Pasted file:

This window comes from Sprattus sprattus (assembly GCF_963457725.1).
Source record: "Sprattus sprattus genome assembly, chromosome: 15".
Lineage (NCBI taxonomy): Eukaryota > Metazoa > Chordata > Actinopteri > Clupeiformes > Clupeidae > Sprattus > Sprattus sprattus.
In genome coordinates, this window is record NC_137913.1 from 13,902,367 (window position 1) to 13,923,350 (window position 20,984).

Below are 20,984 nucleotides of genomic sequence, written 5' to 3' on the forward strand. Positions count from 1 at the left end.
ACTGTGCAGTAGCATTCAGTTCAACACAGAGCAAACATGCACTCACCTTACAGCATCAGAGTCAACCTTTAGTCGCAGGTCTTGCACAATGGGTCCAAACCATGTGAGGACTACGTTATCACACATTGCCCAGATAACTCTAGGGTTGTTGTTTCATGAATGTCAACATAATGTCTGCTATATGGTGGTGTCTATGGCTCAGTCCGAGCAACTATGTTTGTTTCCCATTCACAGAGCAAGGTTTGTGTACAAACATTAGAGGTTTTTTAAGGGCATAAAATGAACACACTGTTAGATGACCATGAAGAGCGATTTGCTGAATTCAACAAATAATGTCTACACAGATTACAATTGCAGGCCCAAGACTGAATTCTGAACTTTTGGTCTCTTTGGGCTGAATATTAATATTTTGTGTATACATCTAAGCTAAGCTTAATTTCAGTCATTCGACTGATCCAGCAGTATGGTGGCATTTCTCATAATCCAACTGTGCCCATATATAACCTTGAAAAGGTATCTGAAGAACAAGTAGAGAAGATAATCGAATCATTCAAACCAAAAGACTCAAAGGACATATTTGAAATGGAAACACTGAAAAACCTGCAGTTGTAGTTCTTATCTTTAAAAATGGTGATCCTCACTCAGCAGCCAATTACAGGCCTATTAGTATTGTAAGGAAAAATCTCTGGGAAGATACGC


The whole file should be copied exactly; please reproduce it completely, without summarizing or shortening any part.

This window comes from Sprattus sprattus (assembly GCF_963457725.1).
Source record: "Sprattus sprattus genome assembly, chromosome: 15".
Lineage (NCBI taxonomy): Eukaryota > Metazoa > Chordata > Actinopteri > Clupeiformes > Clupeidae > Sprattus > Sprattus sprattus.
In genome coordinates, this window is record NC_137913.1 from 13,902,367 (window position 1) to 13,923,350 (window position 20,984).

Below are 20,984 nucleotides of genomic sequence, written 5' to 3' on the forward strand. Positions count from 1 at the left end.
ACTGTGCAGTAGCATTCAGTTCAACACAGAGCAAACATGCACTCACCTTACAGCATCAGAGTCAACCTTTAGTCGCAGGTCTTGCACAATGGGTCCAAACCATGTGAGGACTACGTTATCACACATTGCCCAGATAACTCTAGGGTTGTTGTTTCATGAATGTCAACATAATGTCTGCTATATGGTGGTGTCTATGGCTCAGTCCGAGCAACTATGTTTGTTTCCCATTCACAGAGCAAGGTTTGTGTACAAACATTAGAGGTTTTTTAAGGGCATAAAATGAACACACTGTTAGATGACCATGAAGAGCGATTTGCTGAATTCAACAAATAATGTCTACACAGATTACAATTGCAGGCCCAAGACTGAATTCTGAACTTTTGGTCTCTTTGGGCTGAATATTAATATTTTGTGTATACATCTAAGCTAAGCTTAATTTCAGTCATTCGACTGATCCAGCAGTATGGTGGCATTTCTCATAATCCAACTGTGCCCATATATAACCTTGAAAAGGTATCTGAAGAACAAGTAGAGAAGATAATCGAATCATTCAAACCAAAAGACTCAAAGGACATATTTGAAATGGAAACACTGAAAAACCTGCAGTTGTAGTTCTTATCTTTAAAAATGGTGATCCTCACTCAGCAGCCAATTACAGGCCTATTAGTATTGTAAGGAAAAATCTCTGGGAAGATACGC